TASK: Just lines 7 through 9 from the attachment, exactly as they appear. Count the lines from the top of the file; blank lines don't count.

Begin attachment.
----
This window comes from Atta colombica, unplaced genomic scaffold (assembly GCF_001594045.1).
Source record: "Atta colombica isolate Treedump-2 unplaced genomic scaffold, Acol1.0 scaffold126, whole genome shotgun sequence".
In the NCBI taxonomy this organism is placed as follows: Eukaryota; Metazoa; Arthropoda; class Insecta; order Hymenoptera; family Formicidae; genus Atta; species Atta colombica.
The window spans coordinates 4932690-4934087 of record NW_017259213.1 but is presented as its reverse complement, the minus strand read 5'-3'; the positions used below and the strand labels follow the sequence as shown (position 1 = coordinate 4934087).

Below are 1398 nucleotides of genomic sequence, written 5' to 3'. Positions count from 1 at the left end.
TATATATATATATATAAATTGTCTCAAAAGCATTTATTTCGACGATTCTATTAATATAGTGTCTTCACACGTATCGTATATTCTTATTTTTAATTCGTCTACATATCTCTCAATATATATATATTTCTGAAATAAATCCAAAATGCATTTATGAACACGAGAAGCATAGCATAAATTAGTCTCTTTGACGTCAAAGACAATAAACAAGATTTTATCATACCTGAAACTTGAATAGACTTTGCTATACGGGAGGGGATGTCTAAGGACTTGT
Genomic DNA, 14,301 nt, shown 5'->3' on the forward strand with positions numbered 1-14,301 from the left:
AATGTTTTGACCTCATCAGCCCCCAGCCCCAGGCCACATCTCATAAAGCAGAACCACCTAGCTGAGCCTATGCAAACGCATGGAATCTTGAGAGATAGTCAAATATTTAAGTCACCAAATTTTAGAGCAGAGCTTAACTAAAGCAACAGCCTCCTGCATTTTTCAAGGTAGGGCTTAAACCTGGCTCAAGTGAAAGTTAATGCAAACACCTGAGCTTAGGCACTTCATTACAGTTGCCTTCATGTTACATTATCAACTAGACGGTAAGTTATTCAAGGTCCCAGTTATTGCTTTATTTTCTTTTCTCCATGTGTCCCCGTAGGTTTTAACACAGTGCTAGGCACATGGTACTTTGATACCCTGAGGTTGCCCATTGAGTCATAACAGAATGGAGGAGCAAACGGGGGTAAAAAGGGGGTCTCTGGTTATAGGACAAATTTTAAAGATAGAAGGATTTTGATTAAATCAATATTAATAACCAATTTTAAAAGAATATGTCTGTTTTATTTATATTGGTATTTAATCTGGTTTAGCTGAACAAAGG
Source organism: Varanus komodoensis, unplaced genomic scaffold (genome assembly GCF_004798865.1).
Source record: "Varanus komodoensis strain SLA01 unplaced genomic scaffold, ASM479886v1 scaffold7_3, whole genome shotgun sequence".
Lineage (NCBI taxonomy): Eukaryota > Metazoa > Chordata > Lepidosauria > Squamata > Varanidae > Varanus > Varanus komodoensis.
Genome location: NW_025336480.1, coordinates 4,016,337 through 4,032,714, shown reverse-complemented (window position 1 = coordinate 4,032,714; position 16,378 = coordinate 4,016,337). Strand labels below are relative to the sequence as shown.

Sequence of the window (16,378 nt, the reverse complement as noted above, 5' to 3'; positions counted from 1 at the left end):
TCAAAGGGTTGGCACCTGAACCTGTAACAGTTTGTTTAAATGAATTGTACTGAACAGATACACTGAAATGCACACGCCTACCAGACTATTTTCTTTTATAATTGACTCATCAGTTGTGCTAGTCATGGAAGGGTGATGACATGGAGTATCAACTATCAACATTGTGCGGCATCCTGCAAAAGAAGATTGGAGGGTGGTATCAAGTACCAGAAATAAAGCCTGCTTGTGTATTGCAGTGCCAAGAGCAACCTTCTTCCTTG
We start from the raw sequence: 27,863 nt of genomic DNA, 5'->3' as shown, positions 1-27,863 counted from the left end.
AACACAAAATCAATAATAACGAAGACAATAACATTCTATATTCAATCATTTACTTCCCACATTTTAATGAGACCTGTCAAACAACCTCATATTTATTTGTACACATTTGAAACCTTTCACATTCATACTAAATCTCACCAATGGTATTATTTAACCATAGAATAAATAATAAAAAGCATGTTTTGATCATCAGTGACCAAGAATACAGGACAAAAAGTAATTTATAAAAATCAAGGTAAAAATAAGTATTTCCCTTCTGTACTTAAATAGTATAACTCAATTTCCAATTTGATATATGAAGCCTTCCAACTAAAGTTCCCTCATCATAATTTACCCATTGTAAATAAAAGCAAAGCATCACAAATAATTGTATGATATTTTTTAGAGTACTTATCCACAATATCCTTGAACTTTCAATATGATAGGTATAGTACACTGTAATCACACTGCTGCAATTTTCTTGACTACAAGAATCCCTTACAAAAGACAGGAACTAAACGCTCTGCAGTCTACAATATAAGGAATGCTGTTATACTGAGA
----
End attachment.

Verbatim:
Genomic DNA, 14,301 nt, shown 5'->3' on the forward strand with positions numbered 1-14,301 from the left:
AATGTTTTGACCTCATCAGCCCCCAGCCCCAGGCCACATCTCATAAAGCAGAACCACCTAGCTGAGCCTATGCAAACGCATGGAATCTTGAGAGATAGTCAAATATTTAAGTCACCAAATTTTAGAGCAGAGCTTAACTAAAGCAACAGCCTCCTGCATTTTTCAAGGTAGGGCTTAAACCTGGCTCAAGTGAAAGTTAATGCAAACACCTGAGCTTAGGCACTTCATTACAGTTGCCTTCATGTTACATTATCAACTAGACGGTAAGTTATTCAAGGTCCCAGTTATTGCTTTATTTTCTTTTCTCCATGTGTCCCCGTAGGTTTTAACACAGTGCTAGGCACATGGTACTTTGATACCCTGAGGTTGCCCATTGAGTCATAACAGAATGGAGGAGCAAACGGGGGTAAAAAGGGGGTCTCTGGTTATAGGACAAATTTTAAAGATAGAAGGATTTTGATTAAATCAATATTAATAACCAATTTTAAAAGAATATGTCTGTTTTATTTATATTGGTATTTAATCTGGTTTAGCTGAACAAAGG
Source organism: Varanus komodoensis, unplaced genomic scaffold (genome assembly GCF_004798865.1).